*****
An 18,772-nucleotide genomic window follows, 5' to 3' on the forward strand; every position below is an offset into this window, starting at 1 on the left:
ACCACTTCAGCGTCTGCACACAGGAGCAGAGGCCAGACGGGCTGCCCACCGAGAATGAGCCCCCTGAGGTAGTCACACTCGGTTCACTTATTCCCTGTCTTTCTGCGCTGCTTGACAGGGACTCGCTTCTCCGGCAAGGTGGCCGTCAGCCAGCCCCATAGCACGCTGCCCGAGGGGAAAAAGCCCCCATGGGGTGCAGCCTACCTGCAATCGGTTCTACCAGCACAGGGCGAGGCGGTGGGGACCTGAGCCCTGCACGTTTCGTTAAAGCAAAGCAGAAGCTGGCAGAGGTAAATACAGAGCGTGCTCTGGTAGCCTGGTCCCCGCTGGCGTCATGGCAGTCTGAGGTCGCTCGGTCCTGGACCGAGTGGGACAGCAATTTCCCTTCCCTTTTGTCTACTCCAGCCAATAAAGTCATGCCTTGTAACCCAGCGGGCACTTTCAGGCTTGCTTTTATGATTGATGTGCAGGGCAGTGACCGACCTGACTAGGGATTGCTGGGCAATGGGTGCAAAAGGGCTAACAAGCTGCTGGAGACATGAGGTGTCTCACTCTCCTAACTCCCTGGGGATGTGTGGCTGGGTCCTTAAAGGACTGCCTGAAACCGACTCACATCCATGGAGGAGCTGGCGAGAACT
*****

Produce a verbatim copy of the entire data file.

An 18,772-nucleotide genomic window follows, 5' to 3' on the forward strand; every position below is an offset into this window, starting at 1 on the left:
ACCACTTCAGCGTCTGCACACAGGAGCAGAGGCCAGACGGGCTGCCCACCGAGAATGAGCCCCCTGAGGTAGTCACACTCGGTTCACTTATTCCCTGTCTTTCTGCGCTGCTTGACAGGGACTCGCTTCTCCGGCAAGGTGGCCGTCAGCCAGCCCCATAGCACGCTGCCCGAGGGGAAAAAGCCCCCATGGGGTGCAGCCTACCTGCAATCGGTTCTACCAGCACAGGGCGAGGCGGTGGGGACCTGAGCCCTGCACGTTTCGTTAAAGCAAAGCAGAAGCTGGCAGAGGTAAATACAGAGCGTGCTCTGGTAGCCTGGTCCCCGCTGGCGTCATGGCAGTCTGAGGTCGCTCGGTCCTGGACCGAGTGGGACAGCAATTTCCCTTCCCTTTTGTCTACTCCAGCCAATAAAGTCATGCCTTGTAACCCAGCGGGCACTTTCAGGCTTGCTTTTATGATTGATGTGCAGGGCAGTGACCGACCTGACTAGGGATTGCTGGGCAATGGGTGCAAAAGGGCTAACAAGCTGCTGGAGACATGAGGTGTCTCACTCTCCTAACTCCCTGGGGATGTGTGGCTGGGTCCTTAAAGGACTGCCTGAAACCGACTCACATCCATGGAGGAGCTGGCGAGAACT